On May 29, 1917, Mrs. E. M. Craise, citizen of Denver, Colorado, penned a letter to President Woodrow Wilson, which concluded, We have surrendered to your absolute control our hearts' dearest treasures--our sons. If their precious bodies that have cost us so dear should be torn to shreds by German shot and shells we will try to live on in the hope of meeting them again in the blessed Country of happy reunions. But, Mr. President, if the hell-holes that infest their training camps should trip up their unwary feet and they be returned to us besotted degenerate wrecks of their former selves cursed with that hell-born craving for alcohol, we can have no such hope. Anxious about the United States' pending entry into the Great War, fearful that their sons would be polluted by the scourges of prostitution, venereal disease, illicit sex, and drink that ran rampant in the training camps, countless Americans sent such missives to their government officials. In response to this deluge, President Wilson created the Commission on Training Camp Activities to ensure the purity of the camp environment. Training camps would henceforth mold not only soldiers, but model citizens who, after the war, would return to their communities, spreading white, urban, middle-class values throughout the country. What began as a federal program designed to eliminate sexually transmitted diseases soon mushroomed into a powerful social force intent on replacing America's many cultures with a single, homogenous one. Though committed to the positive methods of education and recreation, the reformers did not hesitate to employ repression when necessary. Those not conforming to the prescribed vision of masculinity often faced exclusion from the reformers' idealized society, or sometimes even imprisonment. Social engineering ruled the day. Combining social, cultural, and military history and illustrating the deep divisions among reformers themselves, Nancy K. Bristow, with the aid of dozens of evocative photographs, here brings to life a pivotal era in the history of the U.S., revealing the complex relationship between the nation's competing cultures, progressive reform efforts, and the Great War.

Torchbearers of Democracy

Author: Chad L. Williams
Publisher: Univ of North Carolina Press
ISBN: 0807899356
Release Date: 2010-09-20
Genre: Social Science

For the 380,000 African American soldiers who fought in World War I, Woodrow Wilson's charge to make the world "safe for democracy" carried life-or-death meaning. Chad L. Williams reveals the central role of African American soldiers in the global conflict and how they, along with race activists and ordinary citizens, committed to fighting for democracy at home and beyond. Using a diverse range of sources, Torchbearers of Democracy reclaims the legacy of African American soldiers and veterans and connects their history to issues such as the obligations of citizenship, combat and labor, diaspora and internationalism, homecoming and racial violence, "New Negro" militancy, and African American memories of the war.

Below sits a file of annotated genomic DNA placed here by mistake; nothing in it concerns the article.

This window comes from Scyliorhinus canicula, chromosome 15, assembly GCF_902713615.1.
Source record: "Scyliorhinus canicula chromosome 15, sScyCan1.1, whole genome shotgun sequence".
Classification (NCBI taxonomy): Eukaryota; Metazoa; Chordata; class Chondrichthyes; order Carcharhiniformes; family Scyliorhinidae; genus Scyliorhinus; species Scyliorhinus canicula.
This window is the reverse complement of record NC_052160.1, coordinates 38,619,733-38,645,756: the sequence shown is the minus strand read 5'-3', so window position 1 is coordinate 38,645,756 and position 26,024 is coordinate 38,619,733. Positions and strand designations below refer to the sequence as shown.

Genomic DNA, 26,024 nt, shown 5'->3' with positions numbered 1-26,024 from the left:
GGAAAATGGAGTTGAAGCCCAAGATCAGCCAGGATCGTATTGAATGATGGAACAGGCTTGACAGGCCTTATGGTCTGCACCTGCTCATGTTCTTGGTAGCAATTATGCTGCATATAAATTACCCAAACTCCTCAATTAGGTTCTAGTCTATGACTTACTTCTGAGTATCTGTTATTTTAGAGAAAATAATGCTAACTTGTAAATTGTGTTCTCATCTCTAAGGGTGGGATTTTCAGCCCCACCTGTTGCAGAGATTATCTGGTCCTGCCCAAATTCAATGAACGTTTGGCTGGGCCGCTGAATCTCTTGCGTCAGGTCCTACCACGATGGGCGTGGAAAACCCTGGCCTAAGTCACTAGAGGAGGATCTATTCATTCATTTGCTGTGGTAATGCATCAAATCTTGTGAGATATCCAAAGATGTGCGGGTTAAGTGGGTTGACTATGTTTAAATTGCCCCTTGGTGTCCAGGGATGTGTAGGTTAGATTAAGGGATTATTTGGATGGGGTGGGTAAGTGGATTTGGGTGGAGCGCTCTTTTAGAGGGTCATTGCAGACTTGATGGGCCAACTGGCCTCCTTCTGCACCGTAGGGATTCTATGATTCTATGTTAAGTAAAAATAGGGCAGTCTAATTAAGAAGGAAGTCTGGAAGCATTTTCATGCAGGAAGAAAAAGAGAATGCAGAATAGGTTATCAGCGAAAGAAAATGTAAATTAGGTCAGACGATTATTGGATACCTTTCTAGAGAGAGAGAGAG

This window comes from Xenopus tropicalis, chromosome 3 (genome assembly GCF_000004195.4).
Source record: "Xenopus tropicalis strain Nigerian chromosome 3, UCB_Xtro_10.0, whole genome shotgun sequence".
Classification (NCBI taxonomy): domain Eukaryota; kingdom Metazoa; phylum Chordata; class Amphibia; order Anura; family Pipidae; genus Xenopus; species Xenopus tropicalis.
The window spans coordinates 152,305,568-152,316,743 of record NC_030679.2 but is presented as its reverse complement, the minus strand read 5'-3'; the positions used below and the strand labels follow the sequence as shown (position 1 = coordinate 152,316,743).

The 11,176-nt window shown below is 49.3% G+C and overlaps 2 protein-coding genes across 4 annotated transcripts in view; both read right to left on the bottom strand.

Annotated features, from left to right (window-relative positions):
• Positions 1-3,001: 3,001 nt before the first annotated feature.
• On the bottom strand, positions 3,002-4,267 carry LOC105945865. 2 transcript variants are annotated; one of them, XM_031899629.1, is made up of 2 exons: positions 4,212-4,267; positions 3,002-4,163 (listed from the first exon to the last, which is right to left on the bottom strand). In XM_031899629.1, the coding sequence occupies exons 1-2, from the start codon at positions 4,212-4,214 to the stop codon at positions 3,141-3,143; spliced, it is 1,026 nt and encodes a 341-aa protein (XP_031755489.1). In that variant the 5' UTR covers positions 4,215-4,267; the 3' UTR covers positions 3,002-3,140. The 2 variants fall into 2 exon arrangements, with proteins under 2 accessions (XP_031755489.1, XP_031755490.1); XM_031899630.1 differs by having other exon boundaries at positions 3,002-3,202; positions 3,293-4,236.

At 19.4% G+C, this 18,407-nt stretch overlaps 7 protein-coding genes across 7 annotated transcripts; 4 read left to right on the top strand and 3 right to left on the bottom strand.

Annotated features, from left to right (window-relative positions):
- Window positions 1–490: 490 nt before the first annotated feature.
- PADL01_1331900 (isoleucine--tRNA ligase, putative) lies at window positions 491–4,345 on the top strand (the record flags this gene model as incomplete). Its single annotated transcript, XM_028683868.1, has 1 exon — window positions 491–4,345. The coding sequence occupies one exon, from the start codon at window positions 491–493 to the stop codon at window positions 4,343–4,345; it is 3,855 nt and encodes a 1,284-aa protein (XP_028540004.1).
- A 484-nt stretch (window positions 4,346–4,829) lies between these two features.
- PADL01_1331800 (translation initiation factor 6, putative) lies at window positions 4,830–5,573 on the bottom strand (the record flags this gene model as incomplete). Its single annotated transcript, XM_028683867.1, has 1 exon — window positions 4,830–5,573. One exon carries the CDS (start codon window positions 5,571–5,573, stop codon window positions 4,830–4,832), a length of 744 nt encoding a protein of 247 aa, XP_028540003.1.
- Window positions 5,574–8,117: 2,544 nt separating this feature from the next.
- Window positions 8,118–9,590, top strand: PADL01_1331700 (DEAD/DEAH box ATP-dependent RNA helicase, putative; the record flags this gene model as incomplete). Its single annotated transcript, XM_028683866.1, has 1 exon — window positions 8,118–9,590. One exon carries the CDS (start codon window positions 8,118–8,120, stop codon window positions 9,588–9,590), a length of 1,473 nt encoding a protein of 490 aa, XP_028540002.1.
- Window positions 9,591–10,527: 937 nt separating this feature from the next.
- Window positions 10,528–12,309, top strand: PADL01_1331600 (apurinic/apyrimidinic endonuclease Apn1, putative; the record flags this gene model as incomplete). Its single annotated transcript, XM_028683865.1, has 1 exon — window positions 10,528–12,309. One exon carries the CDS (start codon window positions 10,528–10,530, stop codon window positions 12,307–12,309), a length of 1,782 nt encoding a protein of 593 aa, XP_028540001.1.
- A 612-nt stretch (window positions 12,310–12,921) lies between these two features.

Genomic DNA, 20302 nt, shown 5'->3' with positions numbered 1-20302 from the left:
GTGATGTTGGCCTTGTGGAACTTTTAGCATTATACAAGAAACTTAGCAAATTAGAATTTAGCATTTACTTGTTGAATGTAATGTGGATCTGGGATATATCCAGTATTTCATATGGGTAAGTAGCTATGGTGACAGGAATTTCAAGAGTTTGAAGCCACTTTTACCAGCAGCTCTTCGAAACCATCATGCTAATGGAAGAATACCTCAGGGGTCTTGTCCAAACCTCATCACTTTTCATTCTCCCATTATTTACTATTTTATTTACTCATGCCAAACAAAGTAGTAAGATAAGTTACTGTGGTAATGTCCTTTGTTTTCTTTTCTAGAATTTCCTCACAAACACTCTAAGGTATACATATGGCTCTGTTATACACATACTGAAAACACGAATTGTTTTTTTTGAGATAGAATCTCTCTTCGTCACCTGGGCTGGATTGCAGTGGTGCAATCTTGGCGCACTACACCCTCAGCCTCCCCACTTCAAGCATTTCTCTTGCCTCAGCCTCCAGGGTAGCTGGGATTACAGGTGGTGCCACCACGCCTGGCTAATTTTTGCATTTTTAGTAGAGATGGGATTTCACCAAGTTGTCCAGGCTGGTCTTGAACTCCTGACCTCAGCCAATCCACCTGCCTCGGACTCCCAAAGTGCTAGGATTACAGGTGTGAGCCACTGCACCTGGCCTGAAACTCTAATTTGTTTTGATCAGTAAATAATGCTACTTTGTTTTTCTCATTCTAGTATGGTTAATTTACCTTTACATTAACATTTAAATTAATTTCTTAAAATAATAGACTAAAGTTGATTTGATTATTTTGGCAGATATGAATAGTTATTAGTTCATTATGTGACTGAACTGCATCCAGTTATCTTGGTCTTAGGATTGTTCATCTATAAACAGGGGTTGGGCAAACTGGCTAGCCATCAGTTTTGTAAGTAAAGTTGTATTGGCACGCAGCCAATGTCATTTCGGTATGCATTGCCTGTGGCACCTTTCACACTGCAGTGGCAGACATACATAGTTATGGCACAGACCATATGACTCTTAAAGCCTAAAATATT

Black Patriots and Loyalists

Author: Alan Gilbert
Publisher: University of Chicago Press
ISBN: 9780226293073
Release Date: 2012-04-20
Genre: History

We commonly think of the American Revolution as simply the war for independence from British colonial rule. But, of course, that independence actually applied to only a portion of the American population—African Americans would still be bound in slavery for nearly another century. In Black Patriots and Loyalists, Alan Gilbert asks us to rethink what we know about the Revolutionary War, to realize that while white Americans were fighting for their freedom, black Americans were joining the British imperial forces to gain theirs. There were actually two wars being waged at once: a political revolution for independence from Britain and a social revolution for emancipation and equality. Drawing upon recently discovered archival material, Gilbert traces the intense imperial and patriot rivalry over recruitment and emancipation that led both sides to depend on blacks. As well, he presents persuasive evidence that slavery could have been abolished during the Revolution itself if either side had fully pursued the military advantage of freeing slaves and pressing them into combat—as when Washington formed the all-black and Native American First Rhode Island Regimen and Lord Dunmore freed slaves and indentured servants to fight for the British. Gilbert's extensive research reveals that free blacks on both sides played a crucial and underappreciated role in the actual fighting. Black Patriots and Loyalists contends that the struggle for emancipation was not only basic to the Revolution itself, but was a rousing force that would inspire freedom movements like the abolition societies of the North and the black loyalist pilgrimages for freedom in places such as Nova Scotia and Sierra Leone. In this thought-provoking history, Gilbert illuminates how the fight for abolition and equality—not just for the independence of the few but for the freedom and self-government of the many—has been central to the American story from its inception.